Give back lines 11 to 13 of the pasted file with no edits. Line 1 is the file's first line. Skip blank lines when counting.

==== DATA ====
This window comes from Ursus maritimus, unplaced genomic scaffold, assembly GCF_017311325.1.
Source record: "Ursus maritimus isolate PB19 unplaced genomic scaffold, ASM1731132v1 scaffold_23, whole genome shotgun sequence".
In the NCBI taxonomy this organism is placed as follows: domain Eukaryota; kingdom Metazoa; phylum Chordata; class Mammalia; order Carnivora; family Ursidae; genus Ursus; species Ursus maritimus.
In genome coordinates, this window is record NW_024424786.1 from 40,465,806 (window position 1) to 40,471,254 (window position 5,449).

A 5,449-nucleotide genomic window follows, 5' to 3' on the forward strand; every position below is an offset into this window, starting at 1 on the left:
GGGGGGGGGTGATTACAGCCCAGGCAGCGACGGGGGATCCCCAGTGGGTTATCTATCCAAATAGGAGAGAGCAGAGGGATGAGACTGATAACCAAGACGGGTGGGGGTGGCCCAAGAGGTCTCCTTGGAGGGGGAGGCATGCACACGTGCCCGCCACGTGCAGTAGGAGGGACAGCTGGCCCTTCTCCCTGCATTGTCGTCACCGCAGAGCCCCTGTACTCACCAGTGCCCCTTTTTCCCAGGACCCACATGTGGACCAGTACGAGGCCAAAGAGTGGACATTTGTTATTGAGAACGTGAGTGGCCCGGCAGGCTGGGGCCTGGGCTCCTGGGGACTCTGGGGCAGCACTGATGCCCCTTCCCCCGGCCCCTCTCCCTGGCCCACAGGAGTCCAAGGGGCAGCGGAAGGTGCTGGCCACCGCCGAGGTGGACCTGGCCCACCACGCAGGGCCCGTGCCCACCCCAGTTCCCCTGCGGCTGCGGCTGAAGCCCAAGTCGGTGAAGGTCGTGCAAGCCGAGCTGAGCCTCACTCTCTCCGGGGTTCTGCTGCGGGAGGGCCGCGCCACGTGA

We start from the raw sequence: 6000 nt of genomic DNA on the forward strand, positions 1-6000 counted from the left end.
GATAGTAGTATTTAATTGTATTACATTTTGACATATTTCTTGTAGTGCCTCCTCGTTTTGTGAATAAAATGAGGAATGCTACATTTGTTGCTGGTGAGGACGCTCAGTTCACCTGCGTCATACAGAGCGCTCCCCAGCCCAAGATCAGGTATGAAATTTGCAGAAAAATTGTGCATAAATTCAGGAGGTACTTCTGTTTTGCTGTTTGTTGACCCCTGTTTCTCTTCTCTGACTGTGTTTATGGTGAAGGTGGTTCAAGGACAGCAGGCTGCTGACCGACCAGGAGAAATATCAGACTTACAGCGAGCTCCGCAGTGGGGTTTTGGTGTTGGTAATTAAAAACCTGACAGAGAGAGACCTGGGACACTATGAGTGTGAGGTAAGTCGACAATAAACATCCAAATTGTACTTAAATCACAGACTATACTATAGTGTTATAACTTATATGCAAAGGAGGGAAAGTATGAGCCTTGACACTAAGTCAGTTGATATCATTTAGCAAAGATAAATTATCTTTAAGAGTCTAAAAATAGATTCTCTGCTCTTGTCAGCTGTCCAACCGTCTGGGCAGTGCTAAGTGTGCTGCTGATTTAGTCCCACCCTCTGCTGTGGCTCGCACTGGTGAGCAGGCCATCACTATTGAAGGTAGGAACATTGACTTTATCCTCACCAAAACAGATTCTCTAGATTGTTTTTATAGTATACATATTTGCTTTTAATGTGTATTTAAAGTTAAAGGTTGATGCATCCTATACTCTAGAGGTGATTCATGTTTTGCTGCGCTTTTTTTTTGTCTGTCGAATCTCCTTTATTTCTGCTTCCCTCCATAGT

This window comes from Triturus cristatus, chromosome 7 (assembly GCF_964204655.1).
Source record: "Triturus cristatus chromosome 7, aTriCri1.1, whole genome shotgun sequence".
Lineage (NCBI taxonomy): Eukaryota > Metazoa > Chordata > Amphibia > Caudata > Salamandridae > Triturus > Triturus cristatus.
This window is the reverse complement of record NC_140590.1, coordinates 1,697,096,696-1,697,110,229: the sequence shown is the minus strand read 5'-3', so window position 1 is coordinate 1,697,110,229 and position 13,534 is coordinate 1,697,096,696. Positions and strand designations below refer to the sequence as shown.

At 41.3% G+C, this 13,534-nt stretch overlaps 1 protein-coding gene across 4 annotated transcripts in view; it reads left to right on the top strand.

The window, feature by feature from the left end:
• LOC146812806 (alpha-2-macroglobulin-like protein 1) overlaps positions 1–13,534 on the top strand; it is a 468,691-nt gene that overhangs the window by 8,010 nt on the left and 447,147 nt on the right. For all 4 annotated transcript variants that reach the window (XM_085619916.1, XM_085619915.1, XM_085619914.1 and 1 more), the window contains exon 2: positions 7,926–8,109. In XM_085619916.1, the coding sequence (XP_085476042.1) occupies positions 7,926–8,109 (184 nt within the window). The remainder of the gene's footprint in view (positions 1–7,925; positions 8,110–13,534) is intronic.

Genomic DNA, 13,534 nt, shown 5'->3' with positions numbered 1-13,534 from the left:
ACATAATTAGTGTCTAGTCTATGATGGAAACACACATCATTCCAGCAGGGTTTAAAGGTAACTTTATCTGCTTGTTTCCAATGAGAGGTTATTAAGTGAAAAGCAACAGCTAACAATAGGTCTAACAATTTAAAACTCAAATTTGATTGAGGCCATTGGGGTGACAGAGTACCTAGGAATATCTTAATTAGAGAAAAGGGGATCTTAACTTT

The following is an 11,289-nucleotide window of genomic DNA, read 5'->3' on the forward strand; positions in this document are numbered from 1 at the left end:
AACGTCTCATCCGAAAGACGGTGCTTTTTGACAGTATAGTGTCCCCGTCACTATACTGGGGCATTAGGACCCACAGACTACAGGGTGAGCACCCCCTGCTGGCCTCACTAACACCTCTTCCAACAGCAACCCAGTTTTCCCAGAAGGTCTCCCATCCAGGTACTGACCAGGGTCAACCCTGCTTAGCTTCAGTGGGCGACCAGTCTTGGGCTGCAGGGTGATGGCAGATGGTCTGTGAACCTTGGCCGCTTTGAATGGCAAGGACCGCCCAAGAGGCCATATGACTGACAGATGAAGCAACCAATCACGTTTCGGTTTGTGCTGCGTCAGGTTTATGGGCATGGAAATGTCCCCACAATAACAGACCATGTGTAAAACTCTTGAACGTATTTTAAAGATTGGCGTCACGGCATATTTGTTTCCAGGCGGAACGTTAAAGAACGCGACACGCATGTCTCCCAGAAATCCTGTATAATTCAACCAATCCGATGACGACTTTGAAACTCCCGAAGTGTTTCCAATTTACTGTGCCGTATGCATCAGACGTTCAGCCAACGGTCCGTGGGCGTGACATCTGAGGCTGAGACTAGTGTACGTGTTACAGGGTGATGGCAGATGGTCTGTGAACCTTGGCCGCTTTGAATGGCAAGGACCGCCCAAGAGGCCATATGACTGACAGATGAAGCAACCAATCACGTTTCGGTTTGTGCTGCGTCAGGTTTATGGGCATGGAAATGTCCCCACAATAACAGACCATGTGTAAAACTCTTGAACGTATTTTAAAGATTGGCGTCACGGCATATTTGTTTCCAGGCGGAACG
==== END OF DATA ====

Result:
Lineage (NCBI taxonomy): Eukaryota > Metazoa > Chordata > Amphibia > Caudata > Salamandridae > Triturus > Triturus cristatus.
This window is the reverse complement of record NC_140590.1, coordinates 1,697,096,696-1,697,110,229: the sequence shown is the minus strand read 5'-3', so window position 1 is coordinate 1,697,110,229 and position 13,534 is coordinate 1,697,096,696. Positions and strand designations below refer to the sequence as shown.

At 41.3% G+C, this 13,534-nt stretch overlaps 1 protein-coding gene across 4 annotated transcripts in view; it reads left to right on the top strand.